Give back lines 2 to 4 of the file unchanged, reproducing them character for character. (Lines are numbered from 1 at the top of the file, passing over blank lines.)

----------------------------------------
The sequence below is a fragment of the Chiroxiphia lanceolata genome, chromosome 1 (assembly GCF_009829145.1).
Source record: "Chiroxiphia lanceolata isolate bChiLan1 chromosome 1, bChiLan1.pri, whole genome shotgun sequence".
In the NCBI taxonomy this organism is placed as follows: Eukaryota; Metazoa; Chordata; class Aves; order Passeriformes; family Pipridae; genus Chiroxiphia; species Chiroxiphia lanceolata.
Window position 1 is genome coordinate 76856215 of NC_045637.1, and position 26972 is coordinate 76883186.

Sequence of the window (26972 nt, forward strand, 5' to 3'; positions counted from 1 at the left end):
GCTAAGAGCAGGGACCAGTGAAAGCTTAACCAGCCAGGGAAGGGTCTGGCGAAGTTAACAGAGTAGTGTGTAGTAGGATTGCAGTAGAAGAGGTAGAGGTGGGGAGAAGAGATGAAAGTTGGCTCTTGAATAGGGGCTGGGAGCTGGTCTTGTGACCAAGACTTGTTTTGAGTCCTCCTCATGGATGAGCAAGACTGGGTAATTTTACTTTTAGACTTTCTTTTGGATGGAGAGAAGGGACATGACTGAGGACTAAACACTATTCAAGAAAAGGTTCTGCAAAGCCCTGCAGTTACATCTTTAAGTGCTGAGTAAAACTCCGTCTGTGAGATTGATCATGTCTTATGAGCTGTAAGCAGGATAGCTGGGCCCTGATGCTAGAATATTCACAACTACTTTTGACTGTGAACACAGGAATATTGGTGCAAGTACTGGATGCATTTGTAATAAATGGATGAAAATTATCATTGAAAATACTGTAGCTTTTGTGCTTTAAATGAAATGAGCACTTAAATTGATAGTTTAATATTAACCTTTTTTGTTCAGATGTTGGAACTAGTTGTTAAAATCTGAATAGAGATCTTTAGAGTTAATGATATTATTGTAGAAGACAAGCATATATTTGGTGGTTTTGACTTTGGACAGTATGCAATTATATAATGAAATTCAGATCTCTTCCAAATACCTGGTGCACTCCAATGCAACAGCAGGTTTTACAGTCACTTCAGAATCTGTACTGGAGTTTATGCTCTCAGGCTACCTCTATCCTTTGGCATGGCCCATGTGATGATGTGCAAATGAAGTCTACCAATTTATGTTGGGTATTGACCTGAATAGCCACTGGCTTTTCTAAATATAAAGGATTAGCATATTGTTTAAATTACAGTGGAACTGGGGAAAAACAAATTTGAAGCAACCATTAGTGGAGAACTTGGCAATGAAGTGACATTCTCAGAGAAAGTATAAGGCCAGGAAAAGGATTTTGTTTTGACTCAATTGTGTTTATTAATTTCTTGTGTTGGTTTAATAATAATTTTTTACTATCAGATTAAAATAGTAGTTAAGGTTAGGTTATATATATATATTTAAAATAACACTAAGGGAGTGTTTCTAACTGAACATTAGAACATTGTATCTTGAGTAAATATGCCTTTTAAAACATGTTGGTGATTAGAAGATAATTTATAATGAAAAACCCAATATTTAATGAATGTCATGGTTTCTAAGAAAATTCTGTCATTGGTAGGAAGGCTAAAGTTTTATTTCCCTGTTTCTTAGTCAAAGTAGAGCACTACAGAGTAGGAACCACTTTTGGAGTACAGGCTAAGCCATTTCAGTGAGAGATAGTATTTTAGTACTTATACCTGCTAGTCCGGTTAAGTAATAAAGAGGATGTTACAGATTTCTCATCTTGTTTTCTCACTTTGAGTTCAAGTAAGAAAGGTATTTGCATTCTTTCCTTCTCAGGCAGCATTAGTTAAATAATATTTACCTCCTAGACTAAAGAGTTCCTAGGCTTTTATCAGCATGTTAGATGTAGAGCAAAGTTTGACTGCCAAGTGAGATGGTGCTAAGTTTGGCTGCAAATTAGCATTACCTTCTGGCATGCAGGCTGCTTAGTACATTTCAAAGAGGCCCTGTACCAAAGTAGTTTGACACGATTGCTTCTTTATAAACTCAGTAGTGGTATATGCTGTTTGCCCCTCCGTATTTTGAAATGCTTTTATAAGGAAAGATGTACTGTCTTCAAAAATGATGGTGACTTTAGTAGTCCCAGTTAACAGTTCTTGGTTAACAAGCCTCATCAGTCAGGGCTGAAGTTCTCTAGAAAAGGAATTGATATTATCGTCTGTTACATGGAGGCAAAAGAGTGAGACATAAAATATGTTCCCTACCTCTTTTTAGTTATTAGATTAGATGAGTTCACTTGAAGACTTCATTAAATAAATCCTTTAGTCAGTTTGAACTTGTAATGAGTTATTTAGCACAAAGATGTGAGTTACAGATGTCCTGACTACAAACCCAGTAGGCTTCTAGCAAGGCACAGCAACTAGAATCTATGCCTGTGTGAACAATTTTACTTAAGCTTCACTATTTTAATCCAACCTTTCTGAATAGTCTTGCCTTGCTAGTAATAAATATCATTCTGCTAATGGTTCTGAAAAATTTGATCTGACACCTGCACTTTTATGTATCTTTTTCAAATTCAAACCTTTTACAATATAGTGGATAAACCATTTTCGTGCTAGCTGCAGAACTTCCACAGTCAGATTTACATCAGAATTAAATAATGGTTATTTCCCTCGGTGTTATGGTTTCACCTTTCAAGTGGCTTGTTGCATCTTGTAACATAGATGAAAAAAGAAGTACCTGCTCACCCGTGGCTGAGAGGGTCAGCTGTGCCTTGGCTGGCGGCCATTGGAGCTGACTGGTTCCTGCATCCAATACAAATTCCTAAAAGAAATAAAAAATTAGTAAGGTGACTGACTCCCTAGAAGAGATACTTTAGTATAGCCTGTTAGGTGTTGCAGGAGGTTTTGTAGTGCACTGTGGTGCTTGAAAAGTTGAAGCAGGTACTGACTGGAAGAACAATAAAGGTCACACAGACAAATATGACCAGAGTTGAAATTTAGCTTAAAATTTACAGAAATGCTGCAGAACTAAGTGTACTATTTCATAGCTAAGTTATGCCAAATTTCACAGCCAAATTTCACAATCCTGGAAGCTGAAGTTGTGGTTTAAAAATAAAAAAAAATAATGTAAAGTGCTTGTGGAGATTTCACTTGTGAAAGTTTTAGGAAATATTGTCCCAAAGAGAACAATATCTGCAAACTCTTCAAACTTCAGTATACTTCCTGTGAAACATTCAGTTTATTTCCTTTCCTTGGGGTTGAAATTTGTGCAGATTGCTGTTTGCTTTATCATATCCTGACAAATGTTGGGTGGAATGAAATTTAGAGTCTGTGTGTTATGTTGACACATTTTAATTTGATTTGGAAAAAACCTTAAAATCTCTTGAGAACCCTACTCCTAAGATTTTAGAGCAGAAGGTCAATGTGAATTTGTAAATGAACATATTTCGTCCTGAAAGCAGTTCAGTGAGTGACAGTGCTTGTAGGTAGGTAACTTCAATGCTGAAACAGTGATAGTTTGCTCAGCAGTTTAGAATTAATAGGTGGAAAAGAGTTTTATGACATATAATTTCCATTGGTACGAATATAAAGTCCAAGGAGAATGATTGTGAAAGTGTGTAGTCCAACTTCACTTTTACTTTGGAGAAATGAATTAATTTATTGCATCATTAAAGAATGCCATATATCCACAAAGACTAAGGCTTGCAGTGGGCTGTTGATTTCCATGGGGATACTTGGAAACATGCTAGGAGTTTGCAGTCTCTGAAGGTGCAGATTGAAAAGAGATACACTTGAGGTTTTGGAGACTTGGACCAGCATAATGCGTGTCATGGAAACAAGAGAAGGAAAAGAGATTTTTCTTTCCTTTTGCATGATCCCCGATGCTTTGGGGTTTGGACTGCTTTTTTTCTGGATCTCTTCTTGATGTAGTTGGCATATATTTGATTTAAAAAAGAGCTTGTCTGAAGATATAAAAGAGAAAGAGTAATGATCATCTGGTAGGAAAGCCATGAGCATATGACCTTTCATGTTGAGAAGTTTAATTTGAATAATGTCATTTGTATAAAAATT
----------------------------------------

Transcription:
Source record: "Chiroxiphia lanceolata isolate bChiLan1 chromosome 1, bChiLan1.pri, whole genome shotgun sequence".
In the NCBI taxonomy this organism is placed as follows: Eukaryota; Metazoa; Chordata; class Aves; order Passeriformes; family Pipridae; genus Chiroxiphia; species Chiroxiphia lanceolata.
Window position 1 is genome coordinate 76856215 of NC_045637.1, and position 26972 is coordinate 76883186.